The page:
Here's a topic I rarely (if ever) have addressed on this blog: abortion. Every year since 1995, the Gallup organization has polled Americans for their opinion on abortion. This year marks the first time in the history of the poll that the majority of respondents (and, by statistical projection, the majority of Americans) identified themselves as pro-life.
Spoiler Delay Alert: I'm gonna withhold discussion of my personal beliefs on this issue until the end of this post.
My first reaction to seeing the graph at left was to think this must be some kind of statistical fluke. However, Gallup has presented a detailed breakdown of the respondents that shows this sudden swing in majority opinion is actually due to several underlying trends that have played out for years. For instance, liberal opinions on abortion have changed very little (if at all) since 2000, while conservatives are trending more and more pro-life as the years have passed. Moderates, on the other hand, have oscillated back and forth.
When given options from the extremes (no legal abortion, abortion legal in all circumstances) to more moderate positions (abortion legal in few circumstances, abortion legal in most circumstance), the largest chunk of Americans favor limiting abortion to only a few circumstances.
Now me: I'm confessed at how well this survey reflects my own beliefs. As my blog name may suggest, I identify as a moderate. I'm a registered independent. And I, just like other moderates surveyed by Gallup, have vacillated on my opinion of abortion. I was brought up in a culture that treated abortion as a black-and-white issue--or rather, as just a "black" issue: I was taught it is wrong in all circumstances. But I have seen more shades of gray in the issue over time.
But not too many shades. I've actually given a lot of thought to abortion over the last few months. Why? Well, because I have frequently seen abortion protests outside the Planned Parenthood clinic in Champaign, Illinois. Much of my internal struggle has been over the extremes--I think because I used to see this as a black-and-white issue and feel I must see this as 100% legal or 100% illegal. But I have not found peace with either extreme conviction. Rather, I find peace somewhere in between.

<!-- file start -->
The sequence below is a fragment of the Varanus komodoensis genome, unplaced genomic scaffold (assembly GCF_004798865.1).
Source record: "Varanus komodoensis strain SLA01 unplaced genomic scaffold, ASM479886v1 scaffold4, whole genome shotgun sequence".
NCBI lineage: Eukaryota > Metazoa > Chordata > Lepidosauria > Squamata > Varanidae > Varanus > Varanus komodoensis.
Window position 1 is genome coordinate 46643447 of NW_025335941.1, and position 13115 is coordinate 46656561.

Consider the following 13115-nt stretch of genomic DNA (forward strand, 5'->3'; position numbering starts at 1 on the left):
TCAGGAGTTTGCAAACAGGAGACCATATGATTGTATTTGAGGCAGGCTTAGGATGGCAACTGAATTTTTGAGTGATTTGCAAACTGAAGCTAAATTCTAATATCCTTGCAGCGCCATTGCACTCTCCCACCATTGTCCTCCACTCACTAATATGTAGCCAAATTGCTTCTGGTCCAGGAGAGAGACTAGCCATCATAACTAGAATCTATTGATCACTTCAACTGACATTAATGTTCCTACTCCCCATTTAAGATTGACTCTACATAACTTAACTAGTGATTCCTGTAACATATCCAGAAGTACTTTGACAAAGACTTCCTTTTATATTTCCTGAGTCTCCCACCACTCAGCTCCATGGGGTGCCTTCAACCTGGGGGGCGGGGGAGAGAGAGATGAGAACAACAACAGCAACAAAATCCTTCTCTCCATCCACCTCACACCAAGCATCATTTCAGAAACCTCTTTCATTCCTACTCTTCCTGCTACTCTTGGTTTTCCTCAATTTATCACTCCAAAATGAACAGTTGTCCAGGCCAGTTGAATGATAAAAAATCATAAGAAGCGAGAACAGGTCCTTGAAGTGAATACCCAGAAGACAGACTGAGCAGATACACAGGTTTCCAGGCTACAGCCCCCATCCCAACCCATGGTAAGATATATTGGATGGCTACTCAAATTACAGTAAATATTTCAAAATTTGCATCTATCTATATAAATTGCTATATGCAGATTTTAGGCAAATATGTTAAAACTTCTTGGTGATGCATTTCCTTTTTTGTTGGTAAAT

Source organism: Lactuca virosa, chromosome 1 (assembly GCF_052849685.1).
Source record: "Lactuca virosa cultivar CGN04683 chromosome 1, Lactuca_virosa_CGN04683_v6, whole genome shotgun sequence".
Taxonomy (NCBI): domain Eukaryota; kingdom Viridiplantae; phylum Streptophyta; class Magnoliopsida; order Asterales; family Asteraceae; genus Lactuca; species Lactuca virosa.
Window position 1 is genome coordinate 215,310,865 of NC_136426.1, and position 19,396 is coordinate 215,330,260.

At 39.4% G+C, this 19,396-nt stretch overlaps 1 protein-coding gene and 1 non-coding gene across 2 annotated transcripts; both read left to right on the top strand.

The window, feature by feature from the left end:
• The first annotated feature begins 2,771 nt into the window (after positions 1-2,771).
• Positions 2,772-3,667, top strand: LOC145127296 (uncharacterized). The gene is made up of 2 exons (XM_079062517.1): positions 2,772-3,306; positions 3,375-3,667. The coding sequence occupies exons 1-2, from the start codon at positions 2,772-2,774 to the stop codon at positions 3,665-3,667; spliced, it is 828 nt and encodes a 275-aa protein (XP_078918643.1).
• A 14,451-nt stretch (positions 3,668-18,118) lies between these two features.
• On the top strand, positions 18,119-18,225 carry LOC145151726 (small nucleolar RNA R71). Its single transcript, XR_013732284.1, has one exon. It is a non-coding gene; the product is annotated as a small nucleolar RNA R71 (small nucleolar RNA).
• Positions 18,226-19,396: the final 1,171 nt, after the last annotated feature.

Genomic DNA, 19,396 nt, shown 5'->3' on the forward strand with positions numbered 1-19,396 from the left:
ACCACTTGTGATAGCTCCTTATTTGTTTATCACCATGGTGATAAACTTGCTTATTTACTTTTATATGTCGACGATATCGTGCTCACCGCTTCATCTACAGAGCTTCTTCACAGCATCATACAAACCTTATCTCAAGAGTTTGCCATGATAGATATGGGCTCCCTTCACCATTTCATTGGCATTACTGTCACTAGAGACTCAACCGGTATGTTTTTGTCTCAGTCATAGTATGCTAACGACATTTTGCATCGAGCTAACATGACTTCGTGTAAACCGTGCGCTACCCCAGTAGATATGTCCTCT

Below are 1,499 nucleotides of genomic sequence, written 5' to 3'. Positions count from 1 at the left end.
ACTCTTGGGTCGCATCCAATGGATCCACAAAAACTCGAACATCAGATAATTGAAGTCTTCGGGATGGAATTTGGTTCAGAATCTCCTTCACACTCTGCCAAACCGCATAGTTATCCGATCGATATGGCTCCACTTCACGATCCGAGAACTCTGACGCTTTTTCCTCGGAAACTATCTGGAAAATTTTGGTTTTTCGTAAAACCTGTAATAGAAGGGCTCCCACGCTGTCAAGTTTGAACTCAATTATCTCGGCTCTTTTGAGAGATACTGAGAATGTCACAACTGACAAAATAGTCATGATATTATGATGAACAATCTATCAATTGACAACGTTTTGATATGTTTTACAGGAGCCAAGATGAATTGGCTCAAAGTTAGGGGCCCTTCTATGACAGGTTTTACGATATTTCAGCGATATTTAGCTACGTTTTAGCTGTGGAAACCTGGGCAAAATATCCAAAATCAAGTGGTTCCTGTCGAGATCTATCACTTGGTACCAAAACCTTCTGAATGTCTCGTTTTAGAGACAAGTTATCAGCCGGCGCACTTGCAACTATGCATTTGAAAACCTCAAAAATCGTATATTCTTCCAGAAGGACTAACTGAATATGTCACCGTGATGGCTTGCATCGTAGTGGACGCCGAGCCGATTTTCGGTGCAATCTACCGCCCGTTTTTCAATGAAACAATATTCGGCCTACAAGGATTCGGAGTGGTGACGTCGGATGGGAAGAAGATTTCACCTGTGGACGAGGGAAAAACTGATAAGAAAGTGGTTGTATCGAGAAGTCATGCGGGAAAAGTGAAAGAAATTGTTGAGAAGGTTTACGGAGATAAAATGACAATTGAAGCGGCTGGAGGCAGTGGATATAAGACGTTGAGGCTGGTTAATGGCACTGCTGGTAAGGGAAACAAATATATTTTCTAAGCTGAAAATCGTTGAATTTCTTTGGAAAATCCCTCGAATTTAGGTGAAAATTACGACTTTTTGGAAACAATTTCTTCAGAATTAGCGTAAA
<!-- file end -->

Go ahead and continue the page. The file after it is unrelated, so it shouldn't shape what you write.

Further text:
I like the concise three-point position Bill Clinton argued in his campaigns for president (and echoed, albeit somewhat less succinctly, by Barack Obama last fall): I want abortion to be safe; I want it to be legal; and I want it to be rare.
If I were presented with the Gallup poll today, I wound respond that I believe abortion should be legal, but only in a few circumstances. I'm not sure if that makes me pro-choice or pro-life. Hmm.
How about you? What do you believe?
POST SCRIPT: More thoughts. I am a gay man. I cannot (or perhaps I should say I will not voluntarily LOL) reproduce. Like many other gays and lesbians out there, and like many childless heterosexuals out there, I would like to adopt children. But I've heard hell stories about how hard it is to adopt newly born children--in the first place, few infants are put up for adoption and in the second place, the process of becoming and adoptive parent is long, complicated, and expensive.
Perhaps we should redirect some of the political campaign expense on resolving the 100% legal/100% illegal issue to political efforts to encourage and facilitate adoptions. What if women with unwanted pregnancies were given the option of all-expenses-paid pregnancies should they choose to put the child up for adoption upon birth? What if the adoption process could be reformed and streamlined?
hat tip: my husband